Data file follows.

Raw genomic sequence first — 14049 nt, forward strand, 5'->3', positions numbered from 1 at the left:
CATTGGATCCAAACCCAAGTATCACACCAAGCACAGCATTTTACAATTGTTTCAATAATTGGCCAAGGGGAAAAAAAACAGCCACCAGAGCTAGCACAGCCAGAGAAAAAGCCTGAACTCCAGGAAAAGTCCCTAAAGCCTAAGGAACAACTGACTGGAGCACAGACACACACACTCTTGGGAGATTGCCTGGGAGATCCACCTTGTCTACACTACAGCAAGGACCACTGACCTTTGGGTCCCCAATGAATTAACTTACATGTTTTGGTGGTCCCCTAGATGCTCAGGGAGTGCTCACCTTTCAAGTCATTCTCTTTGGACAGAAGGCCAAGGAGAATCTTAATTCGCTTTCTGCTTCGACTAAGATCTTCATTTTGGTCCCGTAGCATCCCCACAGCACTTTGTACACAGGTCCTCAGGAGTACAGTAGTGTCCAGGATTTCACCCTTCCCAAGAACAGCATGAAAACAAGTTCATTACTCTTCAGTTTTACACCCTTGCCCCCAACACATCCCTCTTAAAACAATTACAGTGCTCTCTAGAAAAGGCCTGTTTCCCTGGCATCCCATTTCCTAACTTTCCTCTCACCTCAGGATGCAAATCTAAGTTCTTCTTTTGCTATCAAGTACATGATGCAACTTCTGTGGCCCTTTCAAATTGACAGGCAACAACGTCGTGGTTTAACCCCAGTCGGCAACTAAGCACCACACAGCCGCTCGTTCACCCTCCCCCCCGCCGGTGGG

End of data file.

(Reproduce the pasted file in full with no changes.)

Raw genomic sequence first — 14049 nt, forward strand, 5'->3', positions numbered from 1 at the left:
CATTGGATCCAAACCCAAGTATCACACCAAGCACAGCATTTTACAATTGTTTCAATAATTGGCCAAGGGGAAAAAAAACAGCCACCAGAGCTAGCACAGCCAGAGAAAAAGCCTGAACTCCAGGAAAAGTCCCTAAAGCCTAAGGAACAACTGACTGGAGCACAGACACACACACTCTTGGGAGATTGCCTGGGAGATCCACCTTGTCTACACTACAGCAAGGACCACTGACCTTTGGGTCCCCAATGAATTAACTTACATGTTTTGGTGGTCCCCTAGATGCTCAGGGAGTGCTCACCTTTCAAGTCATTCTCTTTGGACAGAAGGCCAAGGAGAATCTTAATTCGCTTTCTGCTTCGACTAAGATCTTCATTTTGGTCCCGTAGCATCCCCACAGCACTTTGTACACAGGTCCTCAGGAGTACAGTAGTGTCCAGGATTTCACCCTTCCCAAGAACAGCATGAAAACAAGTTCATTACTCTTCAGTTTTACACCCTTGCCCCCAACACATCCCTCTTAAAACAATTACAGTGCTCTCTAGAAAAGGCCTGTTTCCCTGGCATCCCATTTCCTAACTTTCCTCTCACCTCAGGATGCAAATCTAAGTTCTTCTTTTGCTATCAAGTACATGATGCAACTTCTGTGGCCCTTTCAAATTGACAGGCAACAACGTCGTGGTTTAACCCCAGTCGGCAACTAAGCACCACACAGCCGCTCGTTCACCCTCCCCCCCGCCGGTGGG